My second week in South Africa’s Western Cape was a mixture of visits to Elgin and Hermanus plus some wonderful holiday days in Franschhoek and finally Cape Town. I cover a few more wines here, to complement my last post about the top wines of the visit. My photo essay of the area around Cape Town is here.
Sauvignon Blanc still has legsIn the white wine corner, all the fuss in South Africa is, rightly, about Chenin Blanc and then Rhône blends and Chardonnay. But the cooler parts of the Cape can also do very good Sauvignon, in a range of styles. A category tasting in Durbanville showed this with crisp and fruity examples and some oak-aged wines. Elsewhere I tasted perhaps the potentially most interesting category, Sauvignon/Semillon blends. The issue in Durbanville is that the appellation is not that well known – even though it is as close to Cape Town as the more famous Constantia: see the picture. The solution is hopefully the new wine of origin district: Cape Town. The fruit from Constantia, Durbanville Hills and Philadephia can go into wine labelled Cape Town. The hope is that the millions of visitors to Cape Town will take to the newly labelled wine.
The Western Cape is not short of excellent opportunities for informal eating. As a guest and then a holiday maker, the real challenge was remembering that you were going to eat again relatively soon and you couldn’t try everything interesting or appealing on the menu! Portion control is not really a thing in mid-tier dining: one pork belly dish I had would have fed a normal family. But much of the bistro-style dining was superb: the upmarket Steenberg estate bistro gets the prize for really exciting S African/Asian fusion food served with real style and verve. But there were many more. Bocca in the heart of Cape Town did a great job, as did many others.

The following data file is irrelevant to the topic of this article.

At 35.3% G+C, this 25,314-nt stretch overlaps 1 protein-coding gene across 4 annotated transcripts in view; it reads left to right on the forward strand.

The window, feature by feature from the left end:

Pinot and Chardonnay lovers …
should of course head for Hemel-en-Aarde and Elgin on the Cape’s super-cooled southern coast. There are so many wonderful wines here, starting with the pioneer and consistent top performer, Hamilton Russell. There is real excitement here about a side project for a niche production of a really voluptuous Tesselaarsdal Pinot Noir. The best view is perhaps from the stunning tasting room at nearby Newton Johnson. Here Chardonnay and Pinot are joined by exciting Albariño and an incisive Syrah/Mourvèdre blend. I snapped up their wines whenever I could on restaurant lists. I also loved Richard Kershaw MW’s wines and the wines and vineyard tour with viticulturalist James Downes at Shannon Wines – what a beautiful site!
If the standard of bistro-level catering was very good, there were also some real culinary high points – by any standards. Four places really excelled. Janet and I would like to have eaten in the fully-booked main restaurant at Delaire Graff but you can enjoy the remarkable scenery even if you just visit. And the fusion restaurant, Indochine, was really splendid with an excellent sommelier and wine list, and was great value. We were in good company too as the chief winemaker and the owners of Graham Beck were on the next table. La Mouette does a wonderful tasting menu and matching wines in Sea Point, Cape Town, walking distance from our hotel. (We didn’t enjoy the rather intrusive jazz music but some will like the hipster vibe.)Ryan’s Kitchen, Franschhoek does brilliant food in an informal setting and was very quiet at lunchtime – apparently not so in the evening. But for sublime and beautifully executed food, great matching wines, flawless service and a beautiful, airy dining room, La Petite Colombe, Franschhoek, takes some beating. And it is an offshoot of La Colombe in Constantia – perhaps on the next visit?
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